Market Briefing - Post-Fed Rally Loses Steam
Markets surged yesterday after Federal Reserve Chair Jerome Powell said, “we are now at levels broadly in line with our estimates of neutral interest rates, and after front-loading our hiking cycle until now we will be much more data dependent going forward”. Because “neutral rate” refers to a theoretical rate of interest at which the economy runs at its potential without overheating or cooling down too quickly, investors interpreted his comments to mean that the central bank would slow its tightening cycle into the autumn months.
We would question the rally’s sustainability. In other comments, Mr. Powell warned another “unusually large” move at the September meeting is “certainly possible” if inflation hasn’t retreated, and said projections delivered in June remained representative of the Fed’s thinking. At the time, officials expected rates to hit 3.4 percent by year-end and 3.8 percent by December 2023 - well above current market expectations. More fundamentally, the central bank is explicitly aiming to bring financial conditions into restrictive territory, and the market reaction thus far has gone in the opposite direction. A more hawkish communications effort could unfold over the seven weeks between now and the September meeting.
Weak earnings from Meta, the parent company of Facebook, dampened risk appetite overnight, undoing some of yesterday’s gains. Futures on US equity markets are pointing to a slightly weaker open and the dollar‘s losses are reversing. Global crude benchmarks are up roughly 2 percent after the Energy Information Administration said US crude inventories fell by 4.5 million barrels for the week ended July 22.
The euro is falling ahead of a series of reports that are likely to show growth slowing in the second quarter and prices rising 8.6 percent year-over-year in July. The pound is catching a slight bid as the absence of any major domestic data releases intersects with expectations for a 50 basis point move at the Bank of England’s meeting next week.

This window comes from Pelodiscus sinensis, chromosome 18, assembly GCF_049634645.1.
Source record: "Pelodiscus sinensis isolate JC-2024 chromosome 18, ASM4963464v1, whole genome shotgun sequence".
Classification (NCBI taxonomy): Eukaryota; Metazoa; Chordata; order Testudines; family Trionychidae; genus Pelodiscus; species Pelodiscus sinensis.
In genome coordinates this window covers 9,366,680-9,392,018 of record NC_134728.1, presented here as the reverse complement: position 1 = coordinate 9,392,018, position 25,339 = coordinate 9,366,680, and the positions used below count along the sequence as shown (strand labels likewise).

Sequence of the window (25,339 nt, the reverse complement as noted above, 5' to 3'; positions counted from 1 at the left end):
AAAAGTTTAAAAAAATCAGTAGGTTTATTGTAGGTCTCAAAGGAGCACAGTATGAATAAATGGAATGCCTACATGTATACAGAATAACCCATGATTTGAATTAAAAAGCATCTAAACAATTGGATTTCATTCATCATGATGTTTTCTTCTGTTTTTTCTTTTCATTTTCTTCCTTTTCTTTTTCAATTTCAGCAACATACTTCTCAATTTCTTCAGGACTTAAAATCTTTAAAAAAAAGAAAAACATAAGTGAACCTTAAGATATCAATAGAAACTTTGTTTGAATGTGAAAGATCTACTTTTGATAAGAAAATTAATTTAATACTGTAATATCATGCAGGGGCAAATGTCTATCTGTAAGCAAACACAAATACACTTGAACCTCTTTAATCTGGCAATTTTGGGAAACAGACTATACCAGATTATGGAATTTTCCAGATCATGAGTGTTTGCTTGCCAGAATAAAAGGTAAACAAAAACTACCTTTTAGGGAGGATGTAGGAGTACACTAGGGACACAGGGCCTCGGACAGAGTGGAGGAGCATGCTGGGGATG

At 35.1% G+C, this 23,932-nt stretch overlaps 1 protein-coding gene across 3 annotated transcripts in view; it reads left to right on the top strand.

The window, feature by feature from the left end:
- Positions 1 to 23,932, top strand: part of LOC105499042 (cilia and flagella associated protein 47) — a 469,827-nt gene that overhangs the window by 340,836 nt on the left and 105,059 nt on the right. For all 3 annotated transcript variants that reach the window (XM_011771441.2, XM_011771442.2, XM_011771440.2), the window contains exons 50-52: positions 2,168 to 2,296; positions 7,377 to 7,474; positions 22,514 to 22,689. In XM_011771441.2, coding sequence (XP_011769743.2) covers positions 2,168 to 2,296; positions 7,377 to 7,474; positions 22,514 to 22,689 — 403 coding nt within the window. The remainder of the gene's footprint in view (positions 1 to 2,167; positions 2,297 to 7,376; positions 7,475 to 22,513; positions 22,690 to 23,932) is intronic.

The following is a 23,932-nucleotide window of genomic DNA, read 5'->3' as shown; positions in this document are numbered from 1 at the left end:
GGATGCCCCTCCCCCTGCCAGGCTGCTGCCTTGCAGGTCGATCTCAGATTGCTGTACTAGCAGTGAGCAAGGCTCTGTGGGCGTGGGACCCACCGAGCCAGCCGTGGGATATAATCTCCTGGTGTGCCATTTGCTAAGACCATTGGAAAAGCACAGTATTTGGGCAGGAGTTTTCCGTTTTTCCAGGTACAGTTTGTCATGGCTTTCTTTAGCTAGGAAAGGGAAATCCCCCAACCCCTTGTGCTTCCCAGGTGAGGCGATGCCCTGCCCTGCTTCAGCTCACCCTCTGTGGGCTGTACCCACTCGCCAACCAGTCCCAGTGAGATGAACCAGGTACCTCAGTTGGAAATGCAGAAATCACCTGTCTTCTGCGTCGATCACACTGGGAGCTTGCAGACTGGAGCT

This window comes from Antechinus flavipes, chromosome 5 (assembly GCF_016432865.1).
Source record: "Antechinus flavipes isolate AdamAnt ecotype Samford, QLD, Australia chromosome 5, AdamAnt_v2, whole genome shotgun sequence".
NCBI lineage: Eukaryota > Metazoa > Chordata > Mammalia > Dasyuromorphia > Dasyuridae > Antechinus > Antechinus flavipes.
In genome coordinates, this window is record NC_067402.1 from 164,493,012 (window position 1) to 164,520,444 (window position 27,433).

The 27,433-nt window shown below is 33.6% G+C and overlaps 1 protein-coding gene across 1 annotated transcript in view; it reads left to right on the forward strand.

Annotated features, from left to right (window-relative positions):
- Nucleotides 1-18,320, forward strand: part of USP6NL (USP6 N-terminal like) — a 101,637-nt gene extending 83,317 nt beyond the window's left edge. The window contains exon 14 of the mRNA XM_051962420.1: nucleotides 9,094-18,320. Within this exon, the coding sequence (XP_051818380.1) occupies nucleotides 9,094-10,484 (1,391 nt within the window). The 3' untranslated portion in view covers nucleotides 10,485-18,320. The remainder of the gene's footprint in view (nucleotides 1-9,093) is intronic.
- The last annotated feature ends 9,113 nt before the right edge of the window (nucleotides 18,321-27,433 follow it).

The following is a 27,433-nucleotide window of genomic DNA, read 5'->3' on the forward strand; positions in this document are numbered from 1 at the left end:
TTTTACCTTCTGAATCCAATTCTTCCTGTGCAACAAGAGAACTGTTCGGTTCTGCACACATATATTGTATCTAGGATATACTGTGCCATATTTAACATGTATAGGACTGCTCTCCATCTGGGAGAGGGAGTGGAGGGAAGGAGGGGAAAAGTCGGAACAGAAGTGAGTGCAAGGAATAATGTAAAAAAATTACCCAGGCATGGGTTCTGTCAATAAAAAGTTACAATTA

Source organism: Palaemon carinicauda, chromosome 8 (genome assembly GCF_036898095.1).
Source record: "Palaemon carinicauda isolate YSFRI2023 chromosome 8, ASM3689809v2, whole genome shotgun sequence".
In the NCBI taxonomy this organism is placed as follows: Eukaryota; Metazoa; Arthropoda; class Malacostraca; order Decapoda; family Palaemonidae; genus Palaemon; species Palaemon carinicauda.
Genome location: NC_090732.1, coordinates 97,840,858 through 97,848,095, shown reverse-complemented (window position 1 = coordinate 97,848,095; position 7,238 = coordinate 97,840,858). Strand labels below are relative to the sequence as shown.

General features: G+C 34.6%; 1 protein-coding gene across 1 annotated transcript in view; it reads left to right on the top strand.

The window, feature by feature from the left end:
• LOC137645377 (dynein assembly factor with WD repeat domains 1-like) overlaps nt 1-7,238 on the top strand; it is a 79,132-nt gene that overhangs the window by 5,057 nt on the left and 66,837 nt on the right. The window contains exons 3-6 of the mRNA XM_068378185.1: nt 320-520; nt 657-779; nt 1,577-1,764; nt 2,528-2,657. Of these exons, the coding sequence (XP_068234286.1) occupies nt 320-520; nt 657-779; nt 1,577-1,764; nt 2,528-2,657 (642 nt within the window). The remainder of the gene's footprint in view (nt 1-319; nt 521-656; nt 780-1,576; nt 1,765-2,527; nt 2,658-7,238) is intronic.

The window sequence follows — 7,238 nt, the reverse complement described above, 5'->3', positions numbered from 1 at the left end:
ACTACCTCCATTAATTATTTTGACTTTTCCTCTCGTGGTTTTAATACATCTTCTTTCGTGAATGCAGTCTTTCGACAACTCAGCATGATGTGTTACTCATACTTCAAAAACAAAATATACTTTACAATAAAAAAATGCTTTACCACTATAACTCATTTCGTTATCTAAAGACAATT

Expectations have risen ahead of this morning’s US gross domestic product number. According to median consensus forecasts provided by Bloomberg and Reuters, the economy expanded 0.4 percent in the second quarter - and many still expect a contraction - but yesterday’s inventory and trade data managed to beat estimates.
Investors think jobless claims will fall. Data due at 8:30 am is thought likely to slip to 249,000 after ticking higher in the prior week. Evidence of softening labour markets has been confined to anecdotes, sentiment surveys, and earnings reports thus far, with very little in the way of hard data to go on.
Evidence of rising wage pressures in Canada could lift the loonie when the national statistics agency releases its latest Survey of Employment, Payrolls and Hours at 8:30 am. Average weekly earnings are expected to trend higher in May, after rising 4 percent year-over-year in April.
Tomorrow’s gross domestic product report might be more meaningful for politicians than markets. Economists polled by the major data providers think the economy grew at a 0.4 percent annualized rate, after declining at a -1.6 percent pace in the first quarter. A second consecutive contraction is entirely possible, with implications for business and consumer psychology as political narratives grow louder. But most investors are already convinced of an imminent slowdown, and the trade and inventory effects that often dominate headline economic output prints are not critical in driving market behaviour.
Janet Yellen will provide an economic update this afternoon. The former Fed chair will likely repeat Jerome Powell’s comments from yesterday, pointing to solid demand and a “very strong labour market” as evidence showing that the economy has not slipped into recession - but she is unlikely to persuade her political counterparts or turn the tide in the financial media. Sentiment continues to weaken - and in today’s spin-driven economic landscape, sentiment is everything.
KARL SCHAMOTTA, CHIEF MARKET STRATEGIST
USD Gross Domestic Product, Q2
CAD Survey of Employment, Payrolls, and Hours, May
USD Weekly Jobless Claims
EUR Gross Domestic Product, Q2
EUR Consumer Prices, July
MXN Gross Domestic Product, Q2
CAD Gross Domestic Product, May
USD Personal Consumption Expenditures, June
USD Employment Cost Index, Q2
USD University of Michigan Consumer Sentiment, July (Final)